Easy-to-Follow Solutions to Minimize Perfectionism and Maximize Productivity
The biggest hurdle for the ADHD brain: perfectionism. It has taken me years to understand progress over perfection in many areas of my life. I’ve struggled with perfectionism for nearly all of my life. If I can’t have something perfect, I don’t want it at all.
This frustrating and brilliant side of my brain is my greatest asset and greatest weakness. It has given me the tenacity to pursue some of the highest achievements of my life. However, it can also be frustrating and overwhelming when I don’t hit that mark.
One of the biggest struggles (for adults especially) with ADHD is creating a system without it feeling too much like a routine. Routines are undoubtedly necessary for neurodivergents as much as they are for neurotypicals. Creating structure for those with ADHD looks different.
The focus on structure for those with an ADHD brain should include optimizing for
Working memory struggles
Combining those two concepts with stimulating activities that support dopamine dysregulation can help create a framework for your structure.
When we help people organize their homes efficiently, we must consider who they are and what they struggle to maintain. At Organized by Keli & Co, we don’t have a recipe or prescription we follow for how people should live an organized life. We are here to meet people where they are and help create order that makes sense with your lifestyle and capabilities.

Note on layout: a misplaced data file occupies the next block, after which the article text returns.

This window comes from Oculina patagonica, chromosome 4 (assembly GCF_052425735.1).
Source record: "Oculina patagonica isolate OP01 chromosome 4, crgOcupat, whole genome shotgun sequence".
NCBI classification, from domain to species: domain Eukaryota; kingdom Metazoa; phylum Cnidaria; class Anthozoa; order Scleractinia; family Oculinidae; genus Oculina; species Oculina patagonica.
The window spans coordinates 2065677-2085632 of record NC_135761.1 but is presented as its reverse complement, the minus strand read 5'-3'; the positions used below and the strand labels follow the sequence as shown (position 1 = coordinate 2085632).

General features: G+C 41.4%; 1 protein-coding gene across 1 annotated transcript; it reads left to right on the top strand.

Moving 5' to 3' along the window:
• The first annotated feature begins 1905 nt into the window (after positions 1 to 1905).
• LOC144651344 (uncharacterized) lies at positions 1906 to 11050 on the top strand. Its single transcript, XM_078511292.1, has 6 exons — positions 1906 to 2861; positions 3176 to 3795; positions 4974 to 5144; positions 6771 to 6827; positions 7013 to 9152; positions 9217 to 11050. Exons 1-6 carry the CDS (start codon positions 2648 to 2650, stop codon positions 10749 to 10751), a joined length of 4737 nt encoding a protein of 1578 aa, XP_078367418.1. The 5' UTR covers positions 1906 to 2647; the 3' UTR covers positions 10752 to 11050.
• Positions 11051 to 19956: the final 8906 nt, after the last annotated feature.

When it comes to having ADHD, it means you need to have a solid structure to maintain an orderly house. Here are some easy-to-follow solutions to help your neurodivergent brain understand and create a system that works for you.
Pick the Right time of Day
Not everyone is a morning person. Many ADHD people are not morning people. If you work through things better at night (like many creatives and neurodivergent people), use that time to get organized. Be willing to try different times of the day to figure out your peak attention moments.
Ditch the Trash
It’s easy to leave things lying around and forget about them–especially with ADHD. Over time, those things can pile up and feel overwhelming to get rid of. When you start your organizing process, start here.
Grab a trash bag and clear all the garbage and recycling out of the way. You’ll be amazed at how less cluttered your space looks.
Practical Solutions are Best
For a neurodivergent mind, Pinterest-perfect pantries and closets may feel overwhelming. Not everyone is going to want (or need) a color-coded home. Focus on practical solutions where you have the items you use and love in your home and give those items a proper place. Here is another article about designing an ADHD home with additional tips you may find helpful!
Set Small, Achievable Goals
Don’t start with the most cluttered space or decide to organize your entire DVD collection. Doing this can quickly become overstimulating and overwhelming. Break down your organizing tasks into small pieces and keep your focus on one at a time.
Remember, tiny victories are victories. If tackling an entire dresser feels daunting, and you are ready to quit before you even begin, do a single drawer. You can always break and come back to it later.